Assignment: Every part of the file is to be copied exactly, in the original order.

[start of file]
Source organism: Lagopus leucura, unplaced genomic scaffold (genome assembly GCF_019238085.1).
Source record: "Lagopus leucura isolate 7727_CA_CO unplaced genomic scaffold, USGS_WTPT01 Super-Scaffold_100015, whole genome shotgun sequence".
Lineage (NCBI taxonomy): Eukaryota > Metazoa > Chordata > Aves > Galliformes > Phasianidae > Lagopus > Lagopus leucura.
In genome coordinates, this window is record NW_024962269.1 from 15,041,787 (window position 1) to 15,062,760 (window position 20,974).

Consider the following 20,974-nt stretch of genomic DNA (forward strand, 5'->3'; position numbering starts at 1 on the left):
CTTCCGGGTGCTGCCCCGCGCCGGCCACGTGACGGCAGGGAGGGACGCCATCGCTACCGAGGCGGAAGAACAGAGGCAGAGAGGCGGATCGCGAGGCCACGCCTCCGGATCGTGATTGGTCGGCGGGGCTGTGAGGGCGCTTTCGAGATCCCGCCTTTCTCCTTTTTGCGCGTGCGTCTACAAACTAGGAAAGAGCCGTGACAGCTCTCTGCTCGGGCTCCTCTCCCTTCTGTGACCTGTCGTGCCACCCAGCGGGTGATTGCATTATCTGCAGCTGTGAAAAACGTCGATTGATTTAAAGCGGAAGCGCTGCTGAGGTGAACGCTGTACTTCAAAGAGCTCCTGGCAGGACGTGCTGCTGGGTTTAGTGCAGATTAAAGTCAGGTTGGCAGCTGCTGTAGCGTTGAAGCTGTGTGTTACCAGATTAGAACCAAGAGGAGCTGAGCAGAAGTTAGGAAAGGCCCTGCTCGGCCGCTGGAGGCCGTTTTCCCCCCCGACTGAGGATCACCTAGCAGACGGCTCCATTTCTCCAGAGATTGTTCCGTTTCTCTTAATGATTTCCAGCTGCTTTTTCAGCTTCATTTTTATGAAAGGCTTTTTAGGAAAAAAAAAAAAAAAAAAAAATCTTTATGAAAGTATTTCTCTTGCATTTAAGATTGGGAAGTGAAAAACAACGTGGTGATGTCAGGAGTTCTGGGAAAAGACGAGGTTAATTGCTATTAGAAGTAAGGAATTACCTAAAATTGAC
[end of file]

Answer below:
Source organism: Lagopus leucura, unplaced genomic scaffold (genome assembly GCF_019238085.1).
Source record: "Lagopus leucura isolate 7727_CA_CO unplaced genomic scaffold, USGS_WTPT01 Super-Scaffold_100015, whole genome shotgun sequence".
Lineage (NCBI taxonomy): Eukaryota > Metazoa > Chordata > Aves > Galliformes > Phasianidae > Lagopus > Lagopus leucura.
In genome coordinates, this window is record NW_024962269.1 from 15,041,787 (window position 1) to 15,062,760 (window position 20,974).

Consider the following 20,974-nt stretch of genomic DNA (forward strand, 5'->3'; position numbering starts at 1 on the left):
CTTCCGGGTGCTGCCCCGCGCCGGCCACGTGACGGCAGGGAGGGACGCCATCGCTACCGAGGCGGAAGAACAGAGGCAGAGAGGCGGATCGCGAGGCCACGCCTCCGGATCGTGATTGGTCGGCGGGGCTGTGAGGGCGCTTTCGAGATCCCGCCTTTCTCCTTTTTGCGCGTGCGTCTACAAACTAGGAAAGAGCCGTGACAGCTCTCTGCTCGGGCTCCTCTCCCTTCTGTGACCTGTCGTGCCACCCAGCGGGTGATTGCATTATCTGCAGCTGTGAAAAACGTCGATTGATTTAAAGCGGAAGCGCTGCTGAGGTGAACGCTGTACTTCAAAGAGCTCCTGGCAGGACGTGCTGCTGGGTTTAGTGCAGATTAAAGTCAGGTTGGCAGCTGCTGTAGCGTTGAAGCTGTGTGTTACCAGATTAGAACCAAGAGGAGCTGAGCAGAAGTTAGGAAAGGCCCTGCTCGGCCGCTGGAGGCCGTTTTCCCCCCCGACTGAGGATCACCTAGCAGACGGCTCCATTTCTCCAGAGATTGTTCCGTTTCTCTTAATGATTTCCAGCTGCTTTTTCAGCTTCATTTTTATGAAAGGCTTTTTAGGAAAAAAAAAAAAAAAAAAAAATCTTTATGAAAGTATTTCTCTTGCATTTAAGATTGGGAAGTGAAAAACAACGTGGTGATGTCAGGAGTTCTGGGAAAAGACGAGGTTAATTGCTATTAGAAGTAAGGAATTACCTAAAATTGAC